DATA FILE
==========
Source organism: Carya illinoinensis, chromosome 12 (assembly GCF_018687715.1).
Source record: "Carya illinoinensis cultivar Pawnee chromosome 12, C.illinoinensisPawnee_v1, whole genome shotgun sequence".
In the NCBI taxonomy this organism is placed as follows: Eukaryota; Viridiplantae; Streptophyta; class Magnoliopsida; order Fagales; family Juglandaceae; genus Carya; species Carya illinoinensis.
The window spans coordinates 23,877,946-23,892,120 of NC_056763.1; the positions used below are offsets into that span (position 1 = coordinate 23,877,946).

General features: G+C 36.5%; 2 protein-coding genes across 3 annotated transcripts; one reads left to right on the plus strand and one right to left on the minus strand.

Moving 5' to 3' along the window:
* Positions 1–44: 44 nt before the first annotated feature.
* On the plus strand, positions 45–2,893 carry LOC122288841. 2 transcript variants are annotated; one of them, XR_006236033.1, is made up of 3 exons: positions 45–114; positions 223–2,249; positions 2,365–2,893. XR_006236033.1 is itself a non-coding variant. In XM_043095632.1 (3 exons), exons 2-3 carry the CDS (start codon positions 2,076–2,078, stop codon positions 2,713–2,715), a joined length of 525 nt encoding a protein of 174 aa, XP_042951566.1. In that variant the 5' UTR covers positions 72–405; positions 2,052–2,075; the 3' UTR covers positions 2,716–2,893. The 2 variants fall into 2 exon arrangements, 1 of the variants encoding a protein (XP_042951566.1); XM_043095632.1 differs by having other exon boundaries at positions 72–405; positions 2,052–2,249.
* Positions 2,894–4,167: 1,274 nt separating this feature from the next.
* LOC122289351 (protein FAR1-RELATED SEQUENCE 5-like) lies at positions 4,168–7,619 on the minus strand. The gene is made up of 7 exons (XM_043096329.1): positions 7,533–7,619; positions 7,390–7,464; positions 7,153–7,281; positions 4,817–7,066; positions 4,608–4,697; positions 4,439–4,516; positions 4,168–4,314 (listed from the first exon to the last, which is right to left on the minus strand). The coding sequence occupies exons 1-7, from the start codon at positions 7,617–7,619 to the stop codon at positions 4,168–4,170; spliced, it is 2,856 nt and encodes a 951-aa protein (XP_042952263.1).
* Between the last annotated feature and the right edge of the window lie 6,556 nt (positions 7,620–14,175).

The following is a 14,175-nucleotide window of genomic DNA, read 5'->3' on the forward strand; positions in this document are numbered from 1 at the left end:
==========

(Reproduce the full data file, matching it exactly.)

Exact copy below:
Source organism: Carya illinoinensis, chromosome 12 (assembly GCF_018687715.1).
Source record: "Carya illinoinensis cultivar Pawnee chromosome 12, C.illinoinensisPawnee_v1, whole genome shotgun sequence".
In the NCBI taxonomy this organism is placed as follows: Eukaryota; Viridiplantae; Streptophyta; class Magnoliopsida; order Fagales; family Juglandaceae; genus Carya; species Carya illinoinensis.
The window spans coordinates 23,877,946-23,892,120 of NC_056763.1; the positions used below are offsets into that span (position 1 = coordinate 23,877,946).

General features: G+C 36.5%; 2 protein-coding genes across 3 annotated transcripts; one reads left to right on the plus strand and one right to left on the minus strand.

Moving 5' to 3' along the window:
* Positions 1–44: 44 nt before the first annotated feature.
* On the plus strand, positions 45–2,893 carry LOC122288841. 2 transcript variants are annotated; one of them, XR_006236033.1, is made up of 3 exons: positions 45–114; positions 223–2,249; positions 2,365–2,893. XR_006236033.1 is itself a non-coding variant. In XM_043095632.1 (3 exons), exons 2-3 carry the CDS (start codon positions 2,076–2,078, stop codon positions 2,713–2,715), a joined length of 525 nt encoding a protein of 174 aa, XP_042951566.1. In that variant the 5' UTR covers positions 72–405; positions 2,052–2,075; the 3' UTR covers positions 2,716–2,893. The 2 variants fall into 2 exon arrangements, 1 of the variants encoding a protein (XP_042951566.1); XM_043095632.1 differs by having other exon boundaries at positions 72–405; positions 2,052–2,249.
* Positions 2,894–4,167: 1,274 nt separating this feature from the next.
* LOC122289351 (protein FAR1-RELATED SEQUENCE 5-like) lies at positions 4,168–7,619 on the minus strand. The gene is made up of 7 exons (XM_043096329.1): positions 7,533–7,619; positions 7,390–7,464; positions 7,153–7,281; positions 4,817–7,066; positions 4,608–4,697; positions 4,439–4,516; positions 4,168–4,314 (listed from the first exon to the last, which is right to left on the minus strand). The coding sequence occupies exons 1-7, from the start codon at positions 7,617–7,619 to the stop codon at positions 4,168–4,170; spliced, it is 2,856 nt and encodes a 951-aa protein (XP_042952263.1).
* Between the last annotated feature and the right edge of the window lie 6,556 nt (positions 7,620–14,175).

The following is a 14,175-nucleotide window of genomic DNA, read 5'->3' on the forward strand; positions in this document are numbered from 1 at the left end: